What About Sexual Abuse In Men?

Cathy: What about sexual abuse in men? I’m here with Jimanekia Eborn you can find her on https://www.facebook.com/JimmyEborn/ and then Cathy Vartuli from the http://www.TheIntimacyDojo.com/ thanks so much for being here Jimanekia.

Jimanekia: Thank you for having me.

Cathy: And I think there’s so little visibility that in men boys being abused or raped. And a lot of people just like “oh that’s not a thing” anyone can experience that. and

Jimanekia: Yeah, basically one in every 10 males have been sexually assaulted.

Cathy: At least from what I’ve heard a lot of people think that’s under report like that’s probably a low statistic because a lot of.

Jimanekia: It’s extremely underreported yeah definitely it’s sad and scary because there’s no more safe spaces or they’re actually have never been any safe spaces for men that have suffered sexual trauma when they try to get help they’re often shamed. And so that’s scary

Cathy: It’s hard enough as a woman, I was abused as a child and it was hard enough for me to go walk that path and find groups and but there’s quite a bit of support out there and we had one male in our support group and I know that he felt very alone and isolated you know we tried to be as welcoming as we could but there wasn’t a lot of space like he’s he said I can never tell anyone outside of the script because they’ll just shame me.

Jimanekia: That’s the scary part I’ve worked in different spaces I did work with juvenile adolescents all males and a lot of them were sexually assaulted by people in their own families. You know most sexual thoughts are done by someone that you know so it’s like if someone in your family’s assaulting you, who do you go to?

Cathy: Yeah, well and then if society says if you do that then you’re gay which is horrible or your.. There something wrong with you, or know that shouldn’t have happened know self-respecting man would let that happen, what do you do?

Jimanekia: Or do we, or what do you complaining about you just got late. Leading to future trauma and future scars and not feeling safe anywhere.

Cathy: I think that just perpetuates the rape culture we have or we’re telling men that they can’t have feelings. They don’t have consent they don’t have they don’t get to own their own bodies and now feelings about it being touched. It just

Jimanekia: I I agree, I definitely agree with that. I I also seen more so lately and I’m kind of glad and sad that there’s been a lot more stories in the news so glad because finally someone’s talking about. Sad one that it took this long, two of course that it’s happening in general.

Cathy: Yeah, it’s it’s and having survived it like I know how even as a small child when this was happening to me I felt like I should have been able to stop it, I should have been able to make him not do those things if I just did something right or I was a better person and I can’t imagine the pressure in a society where men are taught from infancy that they’re supposed to be powerful and able to fight off anything that there’s so much pressure on that.so the shame must be very intense is there something go ahead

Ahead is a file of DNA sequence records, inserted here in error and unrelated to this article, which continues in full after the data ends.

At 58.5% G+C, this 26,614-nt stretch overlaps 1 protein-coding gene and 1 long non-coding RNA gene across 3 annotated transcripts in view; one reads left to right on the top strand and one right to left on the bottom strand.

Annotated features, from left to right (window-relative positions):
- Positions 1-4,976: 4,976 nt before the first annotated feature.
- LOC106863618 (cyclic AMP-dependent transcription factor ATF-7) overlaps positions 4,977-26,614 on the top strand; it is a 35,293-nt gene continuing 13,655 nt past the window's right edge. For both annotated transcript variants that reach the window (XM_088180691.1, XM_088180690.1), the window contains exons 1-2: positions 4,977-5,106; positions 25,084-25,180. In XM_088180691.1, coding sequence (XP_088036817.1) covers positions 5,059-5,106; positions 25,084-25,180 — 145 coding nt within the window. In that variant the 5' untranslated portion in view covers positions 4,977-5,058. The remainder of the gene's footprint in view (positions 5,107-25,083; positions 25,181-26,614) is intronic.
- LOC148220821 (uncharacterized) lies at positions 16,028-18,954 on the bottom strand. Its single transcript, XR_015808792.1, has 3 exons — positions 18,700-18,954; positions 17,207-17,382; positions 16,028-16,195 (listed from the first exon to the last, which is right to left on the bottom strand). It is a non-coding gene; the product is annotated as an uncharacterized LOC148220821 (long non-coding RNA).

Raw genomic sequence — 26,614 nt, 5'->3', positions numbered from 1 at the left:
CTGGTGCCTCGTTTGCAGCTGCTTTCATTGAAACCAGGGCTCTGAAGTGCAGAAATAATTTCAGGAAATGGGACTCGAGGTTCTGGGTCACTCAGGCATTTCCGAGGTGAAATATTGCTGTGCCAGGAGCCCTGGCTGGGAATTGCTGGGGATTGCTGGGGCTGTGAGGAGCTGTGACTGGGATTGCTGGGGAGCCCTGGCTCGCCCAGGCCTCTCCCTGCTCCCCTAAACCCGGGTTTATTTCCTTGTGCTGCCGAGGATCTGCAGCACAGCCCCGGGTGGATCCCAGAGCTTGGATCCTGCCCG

Jimanekia: I do have friends I know I’ve been there were book actually about his sexual assault and it took him so long to process it. Because of those masculinity tricks that are pushed upon like it had him thinking like was that assault? Um, did I want that? and I I mean I feel like that’s also something that women struggle with as well.

Cathy: Yes.

Jimanekia: But of course it’s a bit different because they have that strength pushed upon them.

Cathy: Yeah, I don’t think it’s a gender thing I think it’s a cultural thing where society tells if you have a penis you must act this way and if you have a vagina that you must act this way. But the pressure the indoctrination that we get they even say we hold baby boys differently than or rougher with them immediately, that if you put they did this whole say they wrap babies and blue or pink blankets and they actually weren’t different they mix the genders but they studied like how people held them and they’re like if they thought it was a they’re much more that you weren’t paying attention to the individual they were paying attention to what society said. The blue blanket meant which is really hard um

Jimanekia: It’s sad, it’s really sad it makes my heart hurt.

Cathy: Yeah, it does me too. Um, well I think just giving voice to it and letting people be aware. Because when culture has its way with us when it doesn’t nobody’s conscious of it and when we start being at least aware that it’s happening we can go “oh oh what am I doing?” versus “oh that’s just how it is”

Jimanekia: I think that it’s too oh that’s just what it is it’s you know where we’re at today. Which scares me there was a recent story about football players from Ohio state game you when I retire once before and I was watching the clip and you’re like okay it’s a football game. One of the guys is on the ground with someone else on top of me the play is continued playing another player comes in and physically not even in this area comes and grabs the guys behind squeezes it you’re like whoa yeah next he reaches around and grabs his penis area and so there’s no like ..